Welcome to my first foray into the world of blogging. I hope it will be something that develops and improves with my writing style. It is my experiences of foreign cultures, many similar to my own and some completely alien as I live an expat life and throw in the odd journey or two along the way.

Friday, 27 January 2012


 I wrote last week about the challenges I had to face this week. Some went well, some didn't happen at all and then there were challenges that popped out at me!

First up was getting on with everyday life without my other half. Having done this numerous times before I thought I would have this nailed. But having to cope with it 3 weeks after having arrived in a new country, with all of our "life", bar what we fitted into 6 suitcases, in a warehouse somewhere in the UK, and hundreds of miles away from friends and family was a lot harder than I imagined. It has led to some lows this week and brings out the "snappy mum" in me. This is where the smallest things that the kids do, which would normally be dealt with calmly lead to me shouting and sounding like a crazed banshee. Not helpful for anybody! But we have all managed to make it through the week unscathed.

Getting the headlights swapped over for left-hand-drive ones is the first step of 8 required to get the car registered here. Luckily the husband of the estate agent lady that we've made friends with here knew a guy who sells Volvo parts just in the next village along. And amazingly enough he had lights for our age of car! There was just the simple problem of how to get back to the house (4 miles away uphill) whilst he had the car for 2 hours. I normally hate having to depend on others and have never been good at asking for help but I tried it on Tuesday when I asked our lovely Dutch neighbours if they wouldn't mind picking me up and taking me back. They were of course delighted to help. This week really proved how much nicer life can be when people help out with just little things.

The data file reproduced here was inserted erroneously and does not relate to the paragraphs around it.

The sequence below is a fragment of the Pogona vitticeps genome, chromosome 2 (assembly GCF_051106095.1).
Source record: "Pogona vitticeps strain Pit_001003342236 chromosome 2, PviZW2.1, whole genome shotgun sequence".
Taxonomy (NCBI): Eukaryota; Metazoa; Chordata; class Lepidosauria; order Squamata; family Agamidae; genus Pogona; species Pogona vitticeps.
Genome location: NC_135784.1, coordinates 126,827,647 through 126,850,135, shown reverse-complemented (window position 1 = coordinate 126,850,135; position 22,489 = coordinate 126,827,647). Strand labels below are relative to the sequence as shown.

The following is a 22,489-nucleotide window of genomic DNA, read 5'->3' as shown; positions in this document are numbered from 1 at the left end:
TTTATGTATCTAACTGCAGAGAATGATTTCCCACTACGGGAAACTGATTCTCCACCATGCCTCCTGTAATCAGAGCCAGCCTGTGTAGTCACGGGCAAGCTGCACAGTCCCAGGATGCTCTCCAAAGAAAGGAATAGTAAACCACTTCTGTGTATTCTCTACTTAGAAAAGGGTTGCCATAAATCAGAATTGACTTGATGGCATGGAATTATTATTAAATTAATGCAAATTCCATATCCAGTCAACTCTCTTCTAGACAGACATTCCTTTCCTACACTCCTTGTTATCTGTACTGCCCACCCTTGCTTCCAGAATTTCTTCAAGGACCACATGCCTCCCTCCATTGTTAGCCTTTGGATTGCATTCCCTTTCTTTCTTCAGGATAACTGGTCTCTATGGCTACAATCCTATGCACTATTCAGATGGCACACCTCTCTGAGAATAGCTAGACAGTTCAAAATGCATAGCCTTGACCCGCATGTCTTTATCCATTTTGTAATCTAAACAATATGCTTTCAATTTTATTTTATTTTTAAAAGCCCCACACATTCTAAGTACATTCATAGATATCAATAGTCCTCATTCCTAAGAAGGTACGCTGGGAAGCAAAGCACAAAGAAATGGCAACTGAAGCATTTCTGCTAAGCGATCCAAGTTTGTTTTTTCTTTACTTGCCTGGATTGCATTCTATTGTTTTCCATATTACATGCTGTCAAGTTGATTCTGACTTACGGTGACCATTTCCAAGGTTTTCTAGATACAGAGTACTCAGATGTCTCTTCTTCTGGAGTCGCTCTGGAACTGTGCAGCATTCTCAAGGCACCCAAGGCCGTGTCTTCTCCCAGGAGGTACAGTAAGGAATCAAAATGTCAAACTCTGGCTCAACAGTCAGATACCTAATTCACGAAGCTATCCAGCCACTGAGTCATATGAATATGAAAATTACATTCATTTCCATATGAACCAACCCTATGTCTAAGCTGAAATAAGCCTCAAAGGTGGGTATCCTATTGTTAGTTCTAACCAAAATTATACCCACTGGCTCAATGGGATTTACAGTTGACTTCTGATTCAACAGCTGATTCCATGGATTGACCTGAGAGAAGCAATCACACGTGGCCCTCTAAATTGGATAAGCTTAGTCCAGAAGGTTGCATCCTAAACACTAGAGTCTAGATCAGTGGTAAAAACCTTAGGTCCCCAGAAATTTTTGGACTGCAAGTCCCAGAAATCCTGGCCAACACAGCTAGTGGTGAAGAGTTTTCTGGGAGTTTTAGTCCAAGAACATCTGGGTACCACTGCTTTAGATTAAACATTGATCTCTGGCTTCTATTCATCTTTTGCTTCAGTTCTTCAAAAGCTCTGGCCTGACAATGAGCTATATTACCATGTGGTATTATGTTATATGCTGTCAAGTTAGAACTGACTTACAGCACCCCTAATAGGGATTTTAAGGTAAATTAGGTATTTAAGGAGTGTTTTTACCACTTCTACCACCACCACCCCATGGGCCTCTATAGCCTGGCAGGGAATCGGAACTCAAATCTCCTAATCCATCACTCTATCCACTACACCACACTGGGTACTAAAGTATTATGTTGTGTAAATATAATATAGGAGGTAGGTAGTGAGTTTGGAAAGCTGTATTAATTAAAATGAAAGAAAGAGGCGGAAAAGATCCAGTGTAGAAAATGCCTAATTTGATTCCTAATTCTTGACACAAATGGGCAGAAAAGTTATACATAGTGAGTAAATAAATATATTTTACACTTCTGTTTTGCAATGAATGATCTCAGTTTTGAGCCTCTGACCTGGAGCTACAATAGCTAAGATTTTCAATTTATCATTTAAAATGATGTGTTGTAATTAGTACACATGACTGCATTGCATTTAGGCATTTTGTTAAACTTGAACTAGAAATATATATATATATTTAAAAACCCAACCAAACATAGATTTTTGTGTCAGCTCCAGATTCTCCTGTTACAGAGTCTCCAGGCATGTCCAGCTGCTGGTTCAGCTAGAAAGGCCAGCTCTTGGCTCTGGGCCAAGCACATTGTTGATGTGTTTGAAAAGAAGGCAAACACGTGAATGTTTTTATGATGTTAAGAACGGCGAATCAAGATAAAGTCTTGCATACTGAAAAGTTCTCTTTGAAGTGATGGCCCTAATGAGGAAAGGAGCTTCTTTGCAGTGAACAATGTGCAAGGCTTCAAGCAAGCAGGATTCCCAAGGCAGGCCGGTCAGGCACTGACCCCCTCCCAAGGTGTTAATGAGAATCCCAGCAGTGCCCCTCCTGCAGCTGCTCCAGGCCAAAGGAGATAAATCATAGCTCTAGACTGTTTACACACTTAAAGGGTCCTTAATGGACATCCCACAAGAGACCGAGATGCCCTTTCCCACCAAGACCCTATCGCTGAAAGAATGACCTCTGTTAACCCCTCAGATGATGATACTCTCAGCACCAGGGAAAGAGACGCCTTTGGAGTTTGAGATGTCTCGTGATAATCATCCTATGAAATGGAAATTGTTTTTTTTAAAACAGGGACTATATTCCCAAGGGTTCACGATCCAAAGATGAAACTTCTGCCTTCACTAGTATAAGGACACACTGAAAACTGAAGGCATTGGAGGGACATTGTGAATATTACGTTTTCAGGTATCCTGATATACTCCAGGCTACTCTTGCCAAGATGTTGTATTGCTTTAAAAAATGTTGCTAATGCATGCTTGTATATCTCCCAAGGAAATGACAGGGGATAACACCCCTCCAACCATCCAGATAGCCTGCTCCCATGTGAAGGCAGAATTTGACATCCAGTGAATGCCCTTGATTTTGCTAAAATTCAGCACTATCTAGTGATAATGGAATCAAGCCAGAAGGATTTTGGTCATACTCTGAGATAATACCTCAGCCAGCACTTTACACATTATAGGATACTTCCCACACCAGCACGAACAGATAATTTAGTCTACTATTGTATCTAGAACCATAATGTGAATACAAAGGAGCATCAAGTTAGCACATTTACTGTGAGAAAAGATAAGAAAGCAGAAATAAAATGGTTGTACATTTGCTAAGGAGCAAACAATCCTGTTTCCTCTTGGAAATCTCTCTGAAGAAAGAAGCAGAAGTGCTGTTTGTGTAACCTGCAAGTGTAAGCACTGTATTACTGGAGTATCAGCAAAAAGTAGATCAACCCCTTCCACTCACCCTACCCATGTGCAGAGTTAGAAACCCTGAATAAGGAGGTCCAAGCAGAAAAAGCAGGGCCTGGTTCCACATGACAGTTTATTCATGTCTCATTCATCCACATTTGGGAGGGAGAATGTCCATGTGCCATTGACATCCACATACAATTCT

The main challenge I faced this week was my confidence with the language and that was going to be tested on Friday at the course for parent volunteers to help with school cross-country skiing groups. I knew I had to get skis but wasn't sure where the best place to hire them would be. The headmaster caught me at school drop-off on Monday to ask for my height and shoe size as he was going to get me skis and boots from the central store. He also warned me that there wasn't much snow at the training area and therefore the course might not happen. I didn't know what I wanted to hope for. No snow, meant I didn't need to get out of my comfort zone and yet I wouldn't be able to help out on the school trip. In the end, the course was cancelled but the head said I could still go to help out, I just wouldn't be qualified to take a group. So at least I will still see the boys try a new sport and help with the translation!
Another unforeseen challenge was something that should have been a breeze - changing the brake light. I it is something I have done before. I had spare bulbs, I had the instruction manual. It was all in english so no problem with understanding. However the bits that were meant to twist and remove just refused to budge! Having spent half an hour on it on Wednesday I was determined to give it another go on Thursday. Perhaps it was the sunshine, or perhaps it was the screwdriver I found that helped the cover to come off - either way I succeeded. Definitely the small things that give most satisfaction!

Next week holds the bitter sweet pleasure of hubby back for 2 nights. It will be lovely to see him but then there's the same mini-grieving process to go through when I drop him off at the airport. It's also the school trip to Beille for the ski de fond (cross country skiing). On top of that the forecast is predicting 3cm of snow on Sunday so my youngest should be entertained on his birthday!

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